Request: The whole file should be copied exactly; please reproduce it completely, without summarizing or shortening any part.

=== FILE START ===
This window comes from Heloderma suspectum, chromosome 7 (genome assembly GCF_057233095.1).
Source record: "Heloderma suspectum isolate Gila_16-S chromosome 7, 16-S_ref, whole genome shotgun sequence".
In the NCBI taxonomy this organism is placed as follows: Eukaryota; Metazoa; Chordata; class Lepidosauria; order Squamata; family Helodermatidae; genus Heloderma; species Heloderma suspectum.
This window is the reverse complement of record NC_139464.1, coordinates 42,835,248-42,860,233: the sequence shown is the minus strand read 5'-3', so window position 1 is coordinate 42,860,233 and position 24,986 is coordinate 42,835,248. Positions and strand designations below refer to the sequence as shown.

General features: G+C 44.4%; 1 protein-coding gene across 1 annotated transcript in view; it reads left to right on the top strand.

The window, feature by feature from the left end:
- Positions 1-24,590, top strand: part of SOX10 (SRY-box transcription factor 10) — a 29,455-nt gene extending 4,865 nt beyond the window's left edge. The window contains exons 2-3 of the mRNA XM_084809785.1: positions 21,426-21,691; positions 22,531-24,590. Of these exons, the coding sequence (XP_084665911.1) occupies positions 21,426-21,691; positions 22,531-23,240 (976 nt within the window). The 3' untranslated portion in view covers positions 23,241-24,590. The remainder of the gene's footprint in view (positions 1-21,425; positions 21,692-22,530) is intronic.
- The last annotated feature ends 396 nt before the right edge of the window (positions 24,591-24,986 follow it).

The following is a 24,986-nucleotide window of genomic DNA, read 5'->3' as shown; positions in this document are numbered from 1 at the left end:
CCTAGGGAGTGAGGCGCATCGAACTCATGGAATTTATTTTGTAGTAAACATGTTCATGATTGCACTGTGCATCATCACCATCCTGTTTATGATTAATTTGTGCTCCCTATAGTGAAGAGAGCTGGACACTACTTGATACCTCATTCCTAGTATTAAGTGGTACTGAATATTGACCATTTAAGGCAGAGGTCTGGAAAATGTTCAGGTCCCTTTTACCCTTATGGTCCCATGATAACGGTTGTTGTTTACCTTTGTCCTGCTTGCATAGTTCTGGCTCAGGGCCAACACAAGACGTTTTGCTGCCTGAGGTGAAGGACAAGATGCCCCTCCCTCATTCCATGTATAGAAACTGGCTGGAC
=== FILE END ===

This window comes from Heloderma suspectum, chromosome 7 (genome assembly GCF_057233095.1).
Source record: "Heloderma suspectum isolate Gila_16-S chromosome 7, 16-S_ref, whole genome shotgun sequence".
In the NCBI taxonomy this organism is placed as follows: Eukaryota; Metazoa; Chordata; class Lepidosauria; order Squamata; family Helodermatidae; genus Heloderma; species Heloderma suspectum.
This window is the reverse complement of record NC_139464.1, coordinates 42,835,248-42,860,233: the sequence shown is the minus strand read 5'-3', so window position 1 is coordinate 42,860,233 and position 24,986 is coordinate 42,835,248. Positions and strand designations below refer to the sequence as shown.

General features: G+C 44.4%; 1 protein-coding gene across 1 annotated transcript in view; it reads left to right on the top strand.

The window, feature by feature from the left end:
- Positions 1-24,590, top strand: part of SOX10 (SRY-box transcription factor 10) — a 29,455-nt gene extending 4,865 nt beyond the window's left edge. The window contains exons 2-3 of the mRNA XM_084809785.1: positions 21,426-21,691; positions 22,531-24,590. Of these exons, the coding sequence (XP_084665911.1) occupies positions 21,426-21,691; positions 22,531-23,240 (976 nt within the window). The 3' untranslated portion in view covers positions 23,241-24,590. The remainder of the gene's footprint in view (positions 1-21,425; positions 21,692-22,530) is intronic.
- The last annotated feature ends 396 nt before the right edge of the window (positions 24,591-24,986 follow it).

The following is a 24,986-nucleotide window of genomic DNA, read 5'->3' as shown; positions in this document are numbered from 1 at the left end:
CCTAGGGAGTGAGGCGCATCGAACTCATGGAATTTATTTTGTAGTAAACATGTTCATGATTGCACTGTGCATCATCACCATCCTGTTTATGATTAATTTGTGCTCCCTATAGTGAAGAGAGCTGGACACTACTTGATACCTCATTCCTAGTATTAAGTGGTACTGAATATTGACCATTTAAGGCAGAGGTCTGGAAAATGTTCAGGTCCCTTTTACCCTTATGGTCCCATGATAACGGTTGTTGTTTACCTTTGTCCTGCTTGCATAGTTCTGGCTCAGGGCCAACACAAGACGTTTTGCTGCCTGAGGTGAAGGACAAGATGCCCCTCCCTCATTCCATGTATAGAAACTGGCTGGAC